A hundred years ago, the terrible experience of trench warfare radically altered the psychology of Europe. Belgium was battered mercilessly from the first to the last shot and hundreds of thousands of bodies lie beneath Flanders’ fields.
The Great War also profoundly changed the arts and that change is still felt today. Electric guitarist Grégory Duby from Brussels strives to promote contemplative listening. As Jesus is My Son, he uses this slow, low approach to portray the lives of the individual soldiers between battles, their hardships and the fear that freighted the silences, which Duby wants his listeners to pay particular attention.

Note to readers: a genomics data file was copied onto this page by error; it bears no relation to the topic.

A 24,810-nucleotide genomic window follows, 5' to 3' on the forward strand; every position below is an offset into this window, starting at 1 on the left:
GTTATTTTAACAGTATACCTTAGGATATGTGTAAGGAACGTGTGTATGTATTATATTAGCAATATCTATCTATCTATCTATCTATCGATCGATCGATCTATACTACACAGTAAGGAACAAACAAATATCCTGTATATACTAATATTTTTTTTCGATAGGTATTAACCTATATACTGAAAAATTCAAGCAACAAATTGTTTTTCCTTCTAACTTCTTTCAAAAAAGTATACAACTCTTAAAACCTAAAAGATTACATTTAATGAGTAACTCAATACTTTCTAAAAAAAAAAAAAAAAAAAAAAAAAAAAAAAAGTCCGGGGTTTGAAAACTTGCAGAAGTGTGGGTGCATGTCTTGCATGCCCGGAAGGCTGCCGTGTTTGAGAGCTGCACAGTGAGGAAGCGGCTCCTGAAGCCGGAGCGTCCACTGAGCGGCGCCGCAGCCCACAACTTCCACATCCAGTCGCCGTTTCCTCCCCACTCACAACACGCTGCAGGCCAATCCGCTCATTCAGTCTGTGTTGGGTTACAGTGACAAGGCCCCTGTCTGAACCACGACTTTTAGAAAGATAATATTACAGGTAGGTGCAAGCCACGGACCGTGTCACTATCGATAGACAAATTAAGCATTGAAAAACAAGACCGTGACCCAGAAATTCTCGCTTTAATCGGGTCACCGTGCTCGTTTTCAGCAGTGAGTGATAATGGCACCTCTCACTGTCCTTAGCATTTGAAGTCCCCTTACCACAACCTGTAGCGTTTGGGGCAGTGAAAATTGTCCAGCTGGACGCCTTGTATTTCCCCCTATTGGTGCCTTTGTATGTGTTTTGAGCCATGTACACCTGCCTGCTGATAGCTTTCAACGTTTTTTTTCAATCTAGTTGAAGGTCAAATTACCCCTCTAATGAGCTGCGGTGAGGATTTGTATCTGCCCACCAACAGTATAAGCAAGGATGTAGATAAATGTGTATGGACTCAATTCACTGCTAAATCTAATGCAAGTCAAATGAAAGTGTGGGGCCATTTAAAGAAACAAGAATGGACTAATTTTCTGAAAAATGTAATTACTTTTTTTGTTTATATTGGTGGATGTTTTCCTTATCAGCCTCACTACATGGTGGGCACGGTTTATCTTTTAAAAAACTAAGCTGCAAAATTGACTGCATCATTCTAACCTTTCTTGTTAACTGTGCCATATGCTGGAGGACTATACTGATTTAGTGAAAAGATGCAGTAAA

It comes creeping yellowy-brown and hugs the ground like mustard gas. Despite the ponderous pace, there is a melody to each song, one of the prettiest being “Armistice”, not to mention narrative drama, like on “Deux Nuits”. Though slow, the only truly ominous track is the closing “Mieux Vaut Se Mentir et Être Heureux”, which seems to offer a bleak future.
In focusing on the “non-events” of the war to end all wars, Duby has created an engaging work, as somber and serious as a cast bronze war memorial.